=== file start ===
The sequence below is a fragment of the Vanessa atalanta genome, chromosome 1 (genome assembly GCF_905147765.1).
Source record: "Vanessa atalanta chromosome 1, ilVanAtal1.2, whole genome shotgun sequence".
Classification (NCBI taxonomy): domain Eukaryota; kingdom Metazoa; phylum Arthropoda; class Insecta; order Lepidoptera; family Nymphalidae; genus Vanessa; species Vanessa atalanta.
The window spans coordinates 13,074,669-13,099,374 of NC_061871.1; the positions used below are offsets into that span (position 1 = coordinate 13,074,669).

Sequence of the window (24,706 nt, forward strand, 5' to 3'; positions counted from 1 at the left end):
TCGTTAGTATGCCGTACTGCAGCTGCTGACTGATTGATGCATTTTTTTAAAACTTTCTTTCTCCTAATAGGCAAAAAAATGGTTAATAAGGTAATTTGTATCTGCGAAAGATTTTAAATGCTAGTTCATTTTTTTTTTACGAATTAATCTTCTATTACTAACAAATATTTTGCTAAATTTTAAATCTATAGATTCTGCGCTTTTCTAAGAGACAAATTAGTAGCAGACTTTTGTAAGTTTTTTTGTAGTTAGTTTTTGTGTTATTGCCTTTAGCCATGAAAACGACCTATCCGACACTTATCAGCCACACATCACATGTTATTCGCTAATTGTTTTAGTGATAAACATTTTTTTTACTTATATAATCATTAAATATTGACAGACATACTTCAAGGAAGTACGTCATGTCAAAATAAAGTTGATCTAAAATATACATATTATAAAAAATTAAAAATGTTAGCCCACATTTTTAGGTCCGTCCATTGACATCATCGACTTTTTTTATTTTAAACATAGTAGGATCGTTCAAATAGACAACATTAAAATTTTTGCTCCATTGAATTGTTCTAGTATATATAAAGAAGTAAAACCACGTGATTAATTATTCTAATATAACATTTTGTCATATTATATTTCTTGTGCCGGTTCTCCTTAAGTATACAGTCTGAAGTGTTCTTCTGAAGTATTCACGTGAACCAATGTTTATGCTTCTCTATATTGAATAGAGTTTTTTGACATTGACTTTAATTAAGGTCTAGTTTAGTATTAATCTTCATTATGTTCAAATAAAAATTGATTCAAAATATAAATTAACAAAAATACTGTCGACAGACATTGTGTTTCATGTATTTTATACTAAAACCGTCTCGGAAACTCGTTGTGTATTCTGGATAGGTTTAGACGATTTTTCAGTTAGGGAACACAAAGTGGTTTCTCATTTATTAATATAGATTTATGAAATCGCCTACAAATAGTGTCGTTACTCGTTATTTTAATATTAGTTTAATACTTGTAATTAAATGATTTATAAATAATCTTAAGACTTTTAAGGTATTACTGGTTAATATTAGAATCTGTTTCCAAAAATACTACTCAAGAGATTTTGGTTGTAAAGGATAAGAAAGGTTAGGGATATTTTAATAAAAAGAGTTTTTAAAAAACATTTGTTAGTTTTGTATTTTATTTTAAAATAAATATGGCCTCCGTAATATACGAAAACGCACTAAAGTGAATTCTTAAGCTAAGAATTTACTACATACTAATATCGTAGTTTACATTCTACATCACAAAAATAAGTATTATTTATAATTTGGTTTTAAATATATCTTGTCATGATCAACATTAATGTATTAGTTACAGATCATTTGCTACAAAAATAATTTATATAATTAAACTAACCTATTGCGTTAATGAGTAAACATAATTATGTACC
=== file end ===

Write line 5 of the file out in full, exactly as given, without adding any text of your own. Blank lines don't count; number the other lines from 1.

Sequence of the window (24,706 nt, forward strand, 5' to 3'; positions counted from 1 at the left end):